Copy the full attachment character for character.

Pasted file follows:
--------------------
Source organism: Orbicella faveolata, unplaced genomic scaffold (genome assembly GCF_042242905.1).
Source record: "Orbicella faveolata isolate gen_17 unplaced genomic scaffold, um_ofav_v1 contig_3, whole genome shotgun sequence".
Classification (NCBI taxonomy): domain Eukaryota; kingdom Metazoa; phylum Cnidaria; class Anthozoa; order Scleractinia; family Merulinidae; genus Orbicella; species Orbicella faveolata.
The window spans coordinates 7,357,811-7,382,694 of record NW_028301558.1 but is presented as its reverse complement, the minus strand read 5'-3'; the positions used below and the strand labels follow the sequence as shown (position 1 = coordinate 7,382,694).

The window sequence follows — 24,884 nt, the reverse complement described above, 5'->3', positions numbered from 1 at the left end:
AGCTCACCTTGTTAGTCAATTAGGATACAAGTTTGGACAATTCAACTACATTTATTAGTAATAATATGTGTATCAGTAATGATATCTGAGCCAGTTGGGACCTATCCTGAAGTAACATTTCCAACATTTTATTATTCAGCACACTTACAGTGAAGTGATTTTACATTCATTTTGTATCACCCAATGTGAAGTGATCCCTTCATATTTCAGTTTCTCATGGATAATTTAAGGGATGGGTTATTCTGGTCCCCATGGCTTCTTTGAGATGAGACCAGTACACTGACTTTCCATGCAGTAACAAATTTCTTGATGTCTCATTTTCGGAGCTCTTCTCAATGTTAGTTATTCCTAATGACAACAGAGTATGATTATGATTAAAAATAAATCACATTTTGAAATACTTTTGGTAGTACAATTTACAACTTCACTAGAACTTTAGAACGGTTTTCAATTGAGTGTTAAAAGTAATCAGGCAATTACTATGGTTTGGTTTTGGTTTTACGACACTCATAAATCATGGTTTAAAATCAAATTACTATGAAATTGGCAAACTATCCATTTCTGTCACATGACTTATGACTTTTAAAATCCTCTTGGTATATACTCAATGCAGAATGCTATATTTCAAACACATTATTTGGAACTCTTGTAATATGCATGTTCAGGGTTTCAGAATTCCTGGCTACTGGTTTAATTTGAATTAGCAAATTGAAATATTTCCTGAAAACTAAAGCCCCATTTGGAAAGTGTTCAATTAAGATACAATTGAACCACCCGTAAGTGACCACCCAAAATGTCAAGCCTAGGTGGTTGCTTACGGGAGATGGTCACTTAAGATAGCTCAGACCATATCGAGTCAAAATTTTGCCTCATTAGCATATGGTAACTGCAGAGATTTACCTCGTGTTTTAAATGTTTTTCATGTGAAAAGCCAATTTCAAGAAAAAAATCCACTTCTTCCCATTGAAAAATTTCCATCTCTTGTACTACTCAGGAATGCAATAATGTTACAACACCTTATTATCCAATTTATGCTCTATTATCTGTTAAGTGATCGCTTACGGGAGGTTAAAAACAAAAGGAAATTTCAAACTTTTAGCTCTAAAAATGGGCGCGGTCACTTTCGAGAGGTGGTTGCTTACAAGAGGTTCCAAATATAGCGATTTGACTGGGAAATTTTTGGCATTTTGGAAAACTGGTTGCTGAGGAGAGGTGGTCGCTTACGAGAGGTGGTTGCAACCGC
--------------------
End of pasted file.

Source organism: Orbicella faveolata, unplaced genomic scaffold (genome assembly GCF_042242905.1).
Source record: "Orbicella faveolata isolate gen_17 unplaced genomic scaffold, um_ofav_v1 contig_3, whole genome shotgun sequence".
Classification (NCBI taxonomy): domain Eukaryota; kingdom Metazoa; phylum Cnidaria; class Anthozoa; order Scleractinia; family Merulinidae; genus Orbicella; species Orbicella faveolata.
The window spans coordinates 7,357,811-7,382,694 of record NW_028301558.1 but is presented as its reverse complement, the minus strand read 5'-3'; the positions used below and the strand labels follow the sequence as shown (position 1 = coordinate 7,382,694).

The window sequence follows — 24,884 nt, the reverse complement described above, 5'->3', positions numbered from 1 at the left end:
AGCTCACCTTGTTAGTCAATTAGGATACAAGTTTGGACAATTCAACTACATTTATTAGTAATAATATGTGTATCAGTAATGATATCTGAGCCAGTTGGGACCTATCCTGAAGTAACATTTCCAACATTTTATTATTCAGCACACTTACAGTGAAGTGATTTTACATTCATTTTGTATCACCCAATGTGAAGTGATCCCTTCATATTTCAGTTTCTCATGGATAATTTAAGGGATGGGTTATTCTGGTCCCCATGGCTTCTTTGAGATGAGACCAGTACACTGACTTTCCATGCAGTAACAAATTTCTTGATGTCTCATTTTCGGAGCTCTTCTCAATGTTAGTTATTCCTAATGACAACAGAGTATGATTATGATTAAAAATAAATCACATTTTGAAATACTTTTGGTAGTACAATTTACAACTTCACTAGAACTTTAGAACGGTTTTCAATTGAGTGTTAAAAGTAATCAGGCAATTACTATGGTTTGGTTTTGGTTTTACGACACTCATAAATCATGGTTTAAAATCAAATTACTATGAAATTGGCAAACTATCCATTTCTGTCACATGACTTATGACTTTTAAAATCCTCTTGGTATATACTCAATGCAGAATGCTATATTTCAAACACATTATTTGGAACTCTTGTAATATGCATGTTCAGGGTTTCAGAATTCCTGGCTACTGGTTTAATTTGAATTAGCAAATTGAAATATTTCCTGAAAACTAAAGCCCCATTTGGAAAGTGTTCAATTAAGATACAATTGAACCACCCGTAAGTGACCACCCAAAATGTCAAGCCTAGGTGGTTGCTTACGGGAGATGGTCACTTAAGATAGCTCAGACCATATCGAGTCAAAATTTTGCCTCATTAGCATATGGTAACTGCAGAGATTTACCTCGTGTTTTAAATGTTTTTCATGTGAAAAGCCAATTTCAAGAAAAAAATCCACTTCTTCCCATTGAAAAATTTCCATCTCTTGTACTACTCAGGAATGCAATAATGTTACAACACCTTATTATCCAATTTATGCTCTATTATCTGTTAAGTGATCGCTTACGGGAGGTTAAAAACAAAAGGAAATTTCAAACTTTTAGCTCTAAAAATGGGCGCGGTCACTTTCGAGAGGTGGTTGCTTACAAGAGGTTCCAAATATAGCGATTTGACTGGGAAATTTTTGGCATTTTGGAAAACTGGTTGCTGAGGAGAGGTGGTCGCTTACGAGAGGTGGTTGCAACCGC